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ARS Home » Pacific West Area » Parlier, California » San Joaquin Valley Agricultural Sciences Center » Crop Diseases, Pests and Genetics Research » Research » Publications at this Location » Publication #180519


item Ledbetter, Craig
item Palmquist, Debra

Submitted to: Postharvest Biology and Technology
Publication Type: Peer Reviewed Journal
Publication Acceptance Date: 2/4/2006
Publication Date: 6/1/2006
Citation: Ledbetter, C.A., Palmquist, D.E. 2006. Degradation of almond pellicle color coordinates at different storage temperatures. Postharvest Biology and Technology. 40(3):295-300.

Interpretive Summary: California’s annual 1 billion pound almond crop creates a problem with storage space during cracking and before the almonds are marketed. The optimal storage environment for almonds calls for cold and moderately humid conditions so that the almond kernels will retain quality for a 12 month period. Cold storage is not possible for the entire almond crop, and sub-optimal storage conditions lead to general product deterioration and kernel rancidity. We examined kernels of several almond varieties and advanced selections from an almond breeding program for their ability to withstand sub-optimal storage conditions during a simulated one-year storage period. We found that some types of almonds are much better suited to sub-optimal storage conditions and retain kernel quality better during long term storage. Since cold storage of almonds is expensive compared to storage at ambient environmental conditions, our results demonstrate that with the use of certain almond varieties, kernel quality can be retained in long term storage without using expensive cold storage facilities. The results also provide additional evaluation criteria for selection of parental almonds in the breeding program.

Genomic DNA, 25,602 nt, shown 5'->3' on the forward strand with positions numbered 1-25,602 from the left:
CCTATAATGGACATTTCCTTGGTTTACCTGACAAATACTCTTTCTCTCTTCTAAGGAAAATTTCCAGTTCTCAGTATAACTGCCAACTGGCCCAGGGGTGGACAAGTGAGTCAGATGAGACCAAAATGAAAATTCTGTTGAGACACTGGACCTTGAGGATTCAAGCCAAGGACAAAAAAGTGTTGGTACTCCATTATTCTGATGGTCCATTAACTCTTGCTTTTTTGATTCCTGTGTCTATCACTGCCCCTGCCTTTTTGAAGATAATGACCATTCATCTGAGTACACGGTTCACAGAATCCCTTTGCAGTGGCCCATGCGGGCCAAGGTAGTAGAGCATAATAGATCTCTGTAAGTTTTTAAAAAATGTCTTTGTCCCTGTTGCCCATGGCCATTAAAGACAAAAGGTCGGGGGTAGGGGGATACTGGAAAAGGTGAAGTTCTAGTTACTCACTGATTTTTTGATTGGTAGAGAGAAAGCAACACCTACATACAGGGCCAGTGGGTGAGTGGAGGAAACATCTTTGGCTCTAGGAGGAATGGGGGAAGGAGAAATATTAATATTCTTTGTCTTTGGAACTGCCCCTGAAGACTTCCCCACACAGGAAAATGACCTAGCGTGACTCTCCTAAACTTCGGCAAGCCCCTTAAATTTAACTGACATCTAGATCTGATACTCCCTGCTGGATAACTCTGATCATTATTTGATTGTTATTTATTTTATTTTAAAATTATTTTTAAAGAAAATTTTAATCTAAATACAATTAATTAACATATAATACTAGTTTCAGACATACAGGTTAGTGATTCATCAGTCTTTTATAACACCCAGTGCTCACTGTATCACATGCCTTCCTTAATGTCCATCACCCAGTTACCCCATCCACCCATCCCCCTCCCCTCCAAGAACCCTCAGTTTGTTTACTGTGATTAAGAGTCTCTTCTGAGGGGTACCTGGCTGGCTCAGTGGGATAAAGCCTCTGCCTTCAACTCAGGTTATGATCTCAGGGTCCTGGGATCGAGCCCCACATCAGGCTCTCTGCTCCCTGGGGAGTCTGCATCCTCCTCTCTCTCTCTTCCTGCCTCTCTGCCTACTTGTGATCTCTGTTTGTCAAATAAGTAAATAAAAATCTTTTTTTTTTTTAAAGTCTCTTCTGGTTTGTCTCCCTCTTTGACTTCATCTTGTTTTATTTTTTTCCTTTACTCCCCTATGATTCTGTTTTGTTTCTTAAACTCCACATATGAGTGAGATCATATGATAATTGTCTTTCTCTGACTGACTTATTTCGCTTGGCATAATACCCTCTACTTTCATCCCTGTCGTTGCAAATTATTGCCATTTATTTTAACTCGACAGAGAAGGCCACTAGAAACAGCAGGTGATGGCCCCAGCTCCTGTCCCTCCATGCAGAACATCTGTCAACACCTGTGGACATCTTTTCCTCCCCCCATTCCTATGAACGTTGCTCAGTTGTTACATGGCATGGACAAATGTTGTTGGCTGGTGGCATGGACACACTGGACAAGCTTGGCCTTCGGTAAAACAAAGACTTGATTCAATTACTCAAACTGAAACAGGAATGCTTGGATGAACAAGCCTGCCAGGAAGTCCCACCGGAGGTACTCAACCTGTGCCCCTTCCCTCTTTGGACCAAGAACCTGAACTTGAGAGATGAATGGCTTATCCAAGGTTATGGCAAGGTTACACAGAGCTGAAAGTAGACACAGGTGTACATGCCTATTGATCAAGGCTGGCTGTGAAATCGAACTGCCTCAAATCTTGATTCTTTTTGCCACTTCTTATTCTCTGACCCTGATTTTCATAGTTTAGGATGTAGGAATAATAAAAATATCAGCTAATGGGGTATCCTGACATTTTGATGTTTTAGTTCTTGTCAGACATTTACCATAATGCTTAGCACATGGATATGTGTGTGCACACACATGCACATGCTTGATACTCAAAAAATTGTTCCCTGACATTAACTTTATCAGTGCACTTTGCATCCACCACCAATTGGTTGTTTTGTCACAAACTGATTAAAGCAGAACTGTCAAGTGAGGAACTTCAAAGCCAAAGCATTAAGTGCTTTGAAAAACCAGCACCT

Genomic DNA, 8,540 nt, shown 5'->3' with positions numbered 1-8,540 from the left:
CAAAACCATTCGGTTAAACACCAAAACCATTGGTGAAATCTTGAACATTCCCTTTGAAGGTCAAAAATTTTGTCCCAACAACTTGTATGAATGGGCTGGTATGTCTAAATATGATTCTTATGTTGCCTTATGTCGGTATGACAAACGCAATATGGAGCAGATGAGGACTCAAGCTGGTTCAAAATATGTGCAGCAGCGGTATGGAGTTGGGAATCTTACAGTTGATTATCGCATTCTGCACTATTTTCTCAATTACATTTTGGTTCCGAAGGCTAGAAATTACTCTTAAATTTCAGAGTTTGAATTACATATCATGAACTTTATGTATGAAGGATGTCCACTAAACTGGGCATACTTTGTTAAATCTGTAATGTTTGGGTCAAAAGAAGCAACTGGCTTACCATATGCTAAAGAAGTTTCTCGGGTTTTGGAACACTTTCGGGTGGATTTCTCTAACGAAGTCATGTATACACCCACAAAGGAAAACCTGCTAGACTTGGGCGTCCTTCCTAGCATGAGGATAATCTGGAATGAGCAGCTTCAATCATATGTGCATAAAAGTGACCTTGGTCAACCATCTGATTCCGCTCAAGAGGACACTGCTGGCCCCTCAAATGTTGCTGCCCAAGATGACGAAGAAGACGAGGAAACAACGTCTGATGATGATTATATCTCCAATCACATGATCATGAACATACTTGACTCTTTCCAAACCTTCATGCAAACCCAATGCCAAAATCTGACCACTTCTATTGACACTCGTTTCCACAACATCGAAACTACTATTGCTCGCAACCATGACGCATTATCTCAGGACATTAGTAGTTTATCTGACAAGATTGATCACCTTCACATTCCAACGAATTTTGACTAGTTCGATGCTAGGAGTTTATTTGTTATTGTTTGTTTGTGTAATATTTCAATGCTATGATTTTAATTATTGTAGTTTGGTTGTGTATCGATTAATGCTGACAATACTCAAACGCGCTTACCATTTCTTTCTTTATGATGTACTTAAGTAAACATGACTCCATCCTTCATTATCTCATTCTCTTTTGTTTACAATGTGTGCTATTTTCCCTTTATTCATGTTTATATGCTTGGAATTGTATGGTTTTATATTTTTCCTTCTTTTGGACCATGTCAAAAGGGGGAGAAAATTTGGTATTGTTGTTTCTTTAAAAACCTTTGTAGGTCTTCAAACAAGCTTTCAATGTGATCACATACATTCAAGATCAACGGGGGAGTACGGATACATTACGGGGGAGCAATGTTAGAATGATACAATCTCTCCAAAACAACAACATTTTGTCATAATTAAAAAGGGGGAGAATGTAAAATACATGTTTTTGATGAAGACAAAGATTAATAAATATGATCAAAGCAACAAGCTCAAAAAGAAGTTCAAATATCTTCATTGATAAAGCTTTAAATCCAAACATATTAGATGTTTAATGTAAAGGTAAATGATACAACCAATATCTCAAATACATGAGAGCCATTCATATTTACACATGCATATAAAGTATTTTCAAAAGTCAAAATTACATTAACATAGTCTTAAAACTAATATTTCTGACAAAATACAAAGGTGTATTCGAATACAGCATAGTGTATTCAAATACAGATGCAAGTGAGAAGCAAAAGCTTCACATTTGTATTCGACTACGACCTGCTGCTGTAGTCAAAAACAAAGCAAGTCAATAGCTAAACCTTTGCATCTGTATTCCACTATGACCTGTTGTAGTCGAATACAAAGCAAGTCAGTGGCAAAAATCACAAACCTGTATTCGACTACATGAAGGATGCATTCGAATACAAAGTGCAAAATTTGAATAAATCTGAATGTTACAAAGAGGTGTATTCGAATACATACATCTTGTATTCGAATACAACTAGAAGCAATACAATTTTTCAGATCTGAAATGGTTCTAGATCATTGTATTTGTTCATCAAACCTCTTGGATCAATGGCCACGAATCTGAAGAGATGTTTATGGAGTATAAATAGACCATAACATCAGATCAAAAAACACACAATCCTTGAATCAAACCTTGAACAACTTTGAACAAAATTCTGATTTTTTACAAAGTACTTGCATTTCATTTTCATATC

Technical Abstract: The pellicle or seed coat of almond kernels is subject to darkening during long term storage and may affect the marketability of the stored product. Environmental conditions during storage and genetic factors both affect the extent of darkening during the storage period. The degree of pellicle color change of five distinct almond accessions was examined during long term storage at 2 degrees C, 22 degees C and 32 degree C. Pellicle luminosity, chroma and hue were measured on 12 dates throughout an 11 month storage period. An ANCOVA was used, with storage temperature being a covariate, to examine the relative differences in luminosity, chroma and hue values during the storage progression. A comparison of weighted simple linear regression equations was used to distinguish between different rates of pellicle color coordinate degradation during the storage period. When averaged across the three storage temperatures, almond accession Padre consistently had significantly lower pellicle luminosity and chroma values throughout the storage period as compared with the other four almond accessions (p<0.05). While pellicle hue values of Padre were significantly lower than those of Nonpareil at the start of the test (p<0.05), Nonpareil’s pellicle hue values were significantly lower than those of Padre at the end of the storage period (p<0.05). Almond accession Nonpareil had the largest percentage decrease of the five almond accessions for pellicle luminosity (36.9 %) and hue (12.5 %). Regression analysis revealed significant differences in degradation rates of pellicle luminosity and chroma at all three storage temperatures (p<0.05), but significant differences in pellicle hue degradation were only evident at the lowest storage temperature (p<0.05).